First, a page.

Keith Hampton, Oren Livio and Lauren Sessions conducted a fascinating study in which they retraced William Whyte's steps in observing and analyzing behavior in public places, paying attention to how technology was affecting such behavior (The Social Life of Wireless Urban Spaces: Internet Use, Social Networks and The Public Realm [PDF]). They discovered that the use of wireless technologies in public spaces is positively correlated with political and diverse social engagement.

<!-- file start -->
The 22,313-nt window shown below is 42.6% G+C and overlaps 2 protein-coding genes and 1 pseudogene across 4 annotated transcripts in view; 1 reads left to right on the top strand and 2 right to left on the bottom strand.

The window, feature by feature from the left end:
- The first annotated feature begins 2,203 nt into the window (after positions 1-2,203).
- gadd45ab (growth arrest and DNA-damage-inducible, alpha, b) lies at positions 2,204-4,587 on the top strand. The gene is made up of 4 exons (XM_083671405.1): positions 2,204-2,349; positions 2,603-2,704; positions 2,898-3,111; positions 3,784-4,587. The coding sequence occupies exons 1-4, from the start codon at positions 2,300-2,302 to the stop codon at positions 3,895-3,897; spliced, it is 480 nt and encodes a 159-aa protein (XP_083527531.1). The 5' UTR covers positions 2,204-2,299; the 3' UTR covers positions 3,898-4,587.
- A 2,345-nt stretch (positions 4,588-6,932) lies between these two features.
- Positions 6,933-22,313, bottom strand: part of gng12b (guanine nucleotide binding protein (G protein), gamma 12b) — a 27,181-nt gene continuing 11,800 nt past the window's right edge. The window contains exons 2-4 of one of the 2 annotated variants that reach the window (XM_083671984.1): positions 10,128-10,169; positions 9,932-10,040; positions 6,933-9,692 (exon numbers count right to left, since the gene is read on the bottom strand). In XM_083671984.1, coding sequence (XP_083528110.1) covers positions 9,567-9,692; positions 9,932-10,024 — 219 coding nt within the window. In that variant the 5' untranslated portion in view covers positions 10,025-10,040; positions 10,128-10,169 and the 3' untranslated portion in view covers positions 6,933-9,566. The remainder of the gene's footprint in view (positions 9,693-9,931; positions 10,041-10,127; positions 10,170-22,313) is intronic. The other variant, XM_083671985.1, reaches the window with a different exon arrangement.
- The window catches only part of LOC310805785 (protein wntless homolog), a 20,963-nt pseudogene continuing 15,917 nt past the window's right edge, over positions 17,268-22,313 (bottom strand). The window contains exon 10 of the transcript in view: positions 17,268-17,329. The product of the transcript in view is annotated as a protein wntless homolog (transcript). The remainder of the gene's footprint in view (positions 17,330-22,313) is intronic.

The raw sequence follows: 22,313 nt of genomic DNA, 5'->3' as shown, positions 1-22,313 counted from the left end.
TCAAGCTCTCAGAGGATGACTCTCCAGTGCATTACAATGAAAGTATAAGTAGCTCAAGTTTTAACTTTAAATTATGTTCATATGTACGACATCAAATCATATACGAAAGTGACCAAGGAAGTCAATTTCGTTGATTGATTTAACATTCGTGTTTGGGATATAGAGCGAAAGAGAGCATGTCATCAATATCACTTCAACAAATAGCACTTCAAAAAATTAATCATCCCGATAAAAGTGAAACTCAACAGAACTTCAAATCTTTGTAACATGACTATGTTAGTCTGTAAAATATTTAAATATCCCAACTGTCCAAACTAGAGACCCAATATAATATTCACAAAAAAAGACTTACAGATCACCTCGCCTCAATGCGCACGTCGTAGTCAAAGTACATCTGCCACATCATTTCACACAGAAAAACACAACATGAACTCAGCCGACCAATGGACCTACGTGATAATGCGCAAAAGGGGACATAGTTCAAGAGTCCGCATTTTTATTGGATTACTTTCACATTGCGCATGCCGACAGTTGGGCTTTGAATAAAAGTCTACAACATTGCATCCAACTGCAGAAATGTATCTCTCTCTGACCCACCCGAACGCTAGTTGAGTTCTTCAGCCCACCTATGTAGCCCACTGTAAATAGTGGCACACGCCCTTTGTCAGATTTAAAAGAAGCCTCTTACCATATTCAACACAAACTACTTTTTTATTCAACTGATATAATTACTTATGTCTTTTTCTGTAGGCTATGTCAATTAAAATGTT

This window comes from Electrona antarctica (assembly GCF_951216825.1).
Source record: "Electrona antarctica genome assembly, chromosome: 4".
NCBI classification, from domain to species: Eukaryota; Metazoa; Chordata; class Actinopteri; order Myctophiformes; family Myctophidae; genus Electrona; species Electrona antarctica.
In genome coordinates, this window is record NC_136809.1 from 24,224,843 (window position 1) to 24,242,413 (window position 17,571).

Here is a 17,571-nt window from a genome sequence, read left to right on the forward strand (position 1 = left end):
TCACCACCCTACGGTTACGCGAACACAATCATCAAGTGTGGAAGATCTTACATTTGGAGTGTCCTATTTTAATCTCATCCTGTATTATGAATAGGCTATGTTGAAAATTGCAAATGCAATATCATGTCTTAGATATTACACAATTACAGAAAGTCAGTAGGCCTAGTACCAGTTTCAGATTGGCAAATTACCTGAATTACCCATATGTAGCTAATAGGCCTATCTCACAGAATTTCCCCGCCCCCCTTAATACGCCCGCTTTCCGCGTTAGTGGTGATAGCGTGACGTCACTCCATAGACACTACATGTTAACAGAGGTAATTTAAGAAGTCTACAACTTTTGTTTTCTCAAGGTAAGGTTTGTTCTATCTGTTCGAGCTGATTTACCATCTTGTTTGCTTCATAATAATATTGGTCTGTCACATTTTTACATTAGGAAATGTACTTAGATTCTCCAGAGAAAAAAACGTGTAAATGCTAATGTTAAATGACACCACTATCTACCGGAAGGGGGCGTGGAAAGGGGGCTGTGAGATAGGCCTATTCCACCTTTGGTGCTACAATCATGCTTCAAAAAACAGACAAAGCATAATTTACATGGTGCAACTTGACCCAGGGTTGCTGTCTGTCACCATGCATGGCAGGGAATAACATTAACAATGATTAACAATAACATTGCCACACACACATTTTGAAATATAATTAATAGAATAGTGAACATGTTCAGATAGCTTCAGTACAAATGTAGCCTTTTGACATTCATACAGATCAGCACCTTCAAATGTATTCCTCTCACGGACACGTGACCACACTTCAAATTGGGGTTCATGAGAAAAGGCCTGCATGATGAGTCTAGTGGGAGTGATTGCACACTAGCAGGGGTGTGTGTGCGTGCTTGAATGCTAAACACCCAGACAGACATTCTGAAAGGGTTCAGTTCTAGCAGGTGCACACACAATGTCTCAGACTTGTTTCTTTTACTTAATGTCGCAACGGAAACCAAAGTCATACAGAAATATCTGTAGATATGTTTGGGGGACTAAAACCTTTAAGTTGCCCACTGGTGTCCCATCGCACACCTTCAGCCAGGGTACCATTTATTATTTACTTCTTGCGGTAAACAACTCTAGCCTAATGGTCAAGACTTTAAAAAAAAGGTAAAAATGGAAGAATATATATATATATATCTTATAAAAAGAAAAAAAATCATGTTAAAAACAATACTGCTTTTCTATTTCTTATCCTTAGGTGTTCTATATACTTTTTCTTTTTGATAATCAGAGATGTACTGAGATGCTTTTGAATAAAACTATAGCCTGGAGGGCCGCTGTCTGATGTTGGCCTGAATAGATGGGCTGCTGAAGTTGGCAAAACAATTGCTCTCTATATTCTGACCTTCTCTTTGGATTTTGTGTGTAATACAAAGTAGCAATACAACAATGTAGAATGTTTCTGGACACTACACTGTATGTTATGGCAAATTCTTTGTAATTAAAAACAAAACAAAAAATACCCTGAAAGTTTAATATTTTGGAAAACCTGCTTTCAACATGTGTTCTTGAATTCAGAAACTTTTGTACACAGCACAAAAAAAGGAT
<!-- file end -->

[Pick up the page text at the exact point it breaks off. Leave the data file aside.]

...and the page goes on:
In any case, I'm not sure that Turkle is concerned about digital media so much as digital connections and communications, and I believe she would argue that the breadth of connection (or "diverse social engagement") comes at the cost of diminished depth of connection and engagement. The arguments I've encountered thus far in the book have to do with the ease with which we can establish digital links or send electronic messages to one another vs the relative risk and inefficiency involved in establishing physical connections and engaging in face-to-face conversations (danah boyd's blog post about valuing inefficiencies and unreliability comes to mind).